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pisses me off

Old 11-23-2010, 10:51 AM
Fork Horn
Join Date: Oct 2010
Posts: 135

For all the land owners I'm not meaning any disrespect, I know ya'll work hard to get and maintain what ya got. But in this case I think it would've been better ''to ask for forgivness, than ask for permission''. Meaning I woulda just went in fast to get my deer.
I don't know I have permission where I hunt and all adjoining lands and the public land I hunt is huge! Anyway I hope ya get it worked out. Good luck.
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Old 11-23-2010, 11:57 AM
Typical Buck
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Join Date: Sep 2008
Posts: 590

This is a good example of the maxim "no good deed goes unpunished."

You went above and beyond to do the right thing, and you get screwed. I would have stowed my weapon in the truck and retrieved my deer without asking. Better to ask forgiveness than permission.
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Old 11-23-2010, 12:06 PM
Typical Buck
Join Date: Feb 2003
Location: NY: NYC to Watertown
Posts: 897

Originally Posted by Stonewall308
This is a good example of the maxim "no good deed goes unpunished."

You went above and beyond to do the right thing, and you get screwed. I would have stowed my weapon in the truck and retrieved my deer without asking. Better to ask forgiveness than permission.

completely disagree,
burden is on the hunter to do the right thing,
not the landowner to grant permission after the fact,
right thing to do would have been to take precautions to avoid this to begin with.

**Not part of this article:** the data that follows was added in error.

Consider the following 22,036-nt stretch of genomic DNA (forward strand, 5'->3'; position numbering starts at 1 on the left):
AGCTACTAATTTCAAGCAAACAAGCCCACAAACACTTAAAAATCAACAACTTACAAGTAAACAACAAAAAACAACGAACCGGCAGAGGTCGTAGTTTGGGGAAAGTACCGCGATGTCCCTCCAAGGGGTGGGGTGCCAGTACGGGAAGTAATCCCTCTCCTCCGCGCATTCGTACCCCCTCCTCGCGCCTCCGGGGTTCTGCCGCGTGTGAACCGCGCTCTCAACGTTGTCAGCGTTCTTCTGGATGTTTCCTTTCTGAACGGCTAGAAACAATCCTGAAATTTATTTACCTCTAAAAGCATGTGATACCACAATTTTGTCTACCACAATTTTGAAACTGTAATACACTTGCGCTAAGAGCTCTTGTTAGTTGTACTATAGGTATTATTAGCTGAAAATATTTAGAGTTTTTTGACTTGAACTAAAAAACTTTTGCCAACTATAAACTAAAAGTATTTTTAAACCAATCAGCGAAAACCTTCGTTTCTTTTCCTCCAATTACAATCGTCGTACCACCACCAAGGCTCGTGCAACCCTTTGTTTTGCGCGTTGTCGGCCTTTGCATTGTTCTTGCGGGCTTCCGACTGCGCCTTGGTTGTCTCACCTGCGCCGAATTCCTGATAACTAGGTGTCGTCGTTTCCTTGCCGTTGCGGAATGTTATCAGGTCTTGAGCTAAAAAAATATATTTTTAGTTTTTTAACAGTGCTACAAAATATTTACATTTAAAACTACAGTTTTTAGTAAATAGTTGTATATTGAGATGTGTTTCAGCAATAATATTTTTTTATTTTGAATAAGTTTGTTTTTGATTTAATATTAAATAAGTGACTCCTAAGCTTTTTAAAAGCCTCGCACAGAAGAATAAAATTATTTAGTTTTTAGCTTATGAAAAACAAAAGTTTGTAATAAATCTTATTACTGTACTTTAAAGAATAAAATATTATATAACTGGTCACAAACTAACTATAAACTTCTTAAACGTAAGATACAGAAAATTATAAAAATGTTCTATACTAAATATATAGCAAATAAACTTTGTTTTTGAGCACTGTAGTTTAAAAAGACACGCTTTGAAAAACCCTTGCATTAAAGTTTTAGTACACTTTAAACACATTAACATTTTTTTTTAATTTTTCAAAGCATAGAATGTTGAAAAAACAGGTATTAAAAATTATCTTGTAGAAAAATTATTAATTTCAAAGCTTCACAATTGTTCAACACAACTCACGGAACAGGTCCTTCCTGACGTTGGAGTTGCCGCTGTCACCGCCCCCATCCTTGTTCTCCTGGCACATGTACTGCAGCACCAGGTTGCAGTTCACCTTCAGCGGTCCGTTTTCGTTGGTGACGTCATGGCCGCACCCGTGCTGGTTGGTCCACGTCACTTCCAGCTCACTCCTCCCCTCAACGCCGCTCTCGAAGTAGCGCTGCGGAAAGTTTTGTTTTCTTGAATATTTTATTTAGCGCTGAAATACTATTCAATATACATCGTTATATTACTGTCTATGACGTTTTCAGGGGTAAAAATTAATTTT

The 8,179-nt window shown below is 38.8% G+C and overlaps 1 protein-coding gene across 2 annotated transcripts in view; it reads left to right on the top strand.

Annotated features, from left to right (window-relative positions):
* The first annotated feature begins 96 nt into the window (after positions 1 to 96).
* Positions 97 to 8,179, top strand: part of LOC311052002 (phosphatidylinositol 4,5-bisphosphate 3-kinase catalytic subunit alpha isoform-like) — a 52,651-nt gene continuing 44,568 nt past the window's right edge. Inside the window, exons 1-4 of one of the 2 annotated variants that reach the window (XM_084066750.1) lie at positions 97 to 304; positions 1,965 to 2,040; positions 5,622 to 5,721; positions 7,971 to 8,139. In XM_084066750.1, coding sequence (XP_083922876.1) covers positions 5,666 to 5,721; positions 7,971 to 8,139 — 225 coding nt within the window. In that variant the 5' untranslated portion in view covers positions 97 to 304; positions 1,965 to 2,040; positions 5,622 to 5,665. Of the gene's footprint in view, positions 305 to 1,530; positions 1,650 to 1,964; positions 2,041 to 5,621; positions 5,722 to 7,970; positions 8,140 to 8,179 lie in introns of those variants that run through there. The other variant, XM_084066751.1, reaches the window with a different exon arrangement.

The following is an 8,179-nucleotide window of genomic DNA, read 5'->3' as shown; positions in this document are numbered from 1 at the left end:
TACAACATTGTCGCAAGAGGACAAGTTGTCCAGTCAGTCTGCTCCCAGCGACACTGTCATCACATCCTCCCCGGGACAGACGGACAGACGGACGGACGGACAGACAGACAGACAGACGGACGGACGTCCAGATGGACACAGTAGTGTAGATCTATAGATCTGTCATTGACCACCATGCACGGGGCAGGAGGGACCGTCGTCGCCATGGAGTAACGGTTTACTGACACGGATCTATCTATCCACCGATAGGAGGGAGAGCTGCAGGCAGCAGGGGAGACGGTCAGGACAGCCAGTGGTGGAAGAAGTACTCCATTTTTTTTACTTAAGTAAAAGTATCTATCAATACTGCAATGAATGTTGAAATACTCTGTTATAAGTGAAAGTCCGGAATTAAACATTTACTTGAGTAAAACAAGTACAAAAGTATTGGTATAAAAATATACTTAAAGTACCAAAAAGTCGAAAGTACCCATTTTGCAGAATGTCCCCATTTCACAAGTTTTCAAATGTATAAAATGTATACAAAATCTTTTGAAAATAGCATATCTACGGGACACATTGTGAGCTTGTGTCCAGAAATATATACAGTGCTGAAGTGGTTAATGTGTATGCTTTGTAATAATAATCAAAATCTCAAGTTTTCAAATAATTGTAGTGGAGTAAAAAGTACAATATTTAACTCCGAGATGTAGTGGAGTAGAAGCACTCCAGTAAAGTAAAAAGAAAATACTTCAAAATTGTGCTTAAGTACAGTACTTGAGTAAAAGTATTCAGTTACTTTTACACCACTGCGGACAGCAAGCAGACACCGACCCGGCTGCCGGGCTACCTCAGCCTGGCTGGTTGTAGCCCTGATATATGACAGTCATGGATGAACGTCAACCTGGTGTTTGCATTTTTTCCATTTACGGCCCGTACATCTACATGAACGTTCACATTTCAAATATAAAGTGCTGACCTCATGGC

if animal gets wasted or becomes coyote dinner, thats the hunters fault, not the landowners.
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Old 11-23-2010, 01:21 PM
Fork Horn
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Join Date: Mar 2006
Location: Up State NY
Posts: 167

i too own land near stateland. I don't let people hunt my land and I toss ones out that just come on the property. HOWEVER, I always grant permission to those who ask to retrieve a deer. I even go and help.

In your case you tried to do the right thing and that didn't pan out. If you didn't have respect for the land owner or the animal you wouldn't be on here asking. that said, you're obviously a stand up guy. I'd go in at night and get your deer.
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Old 11-23-2010, 01:30 PM
Join Date: Sep 2010
Posts: 75

I am so sorry this happened to you. My father and I hunt on private land and the land owner ONLY lets us hunt there but he told us to let people come on that are tracking a deer they shot. All the adjacent lands that we hunt next to we either have permission to hunt on or atleast cross to get our deer if it was to cross their boundries. This is very sad, hopefully things might work out for you.
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Old 11-23-2010, 01:57 PM
Fork Horn
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Join Date: Nov 2007
Location: Upstate New York
Posts: 411

You did the right thing, landowner has final say. Talk to him after the season and try to get permission to track a wounded deer for next season, if you have to, ask to track without your weapon that sometimes works for me.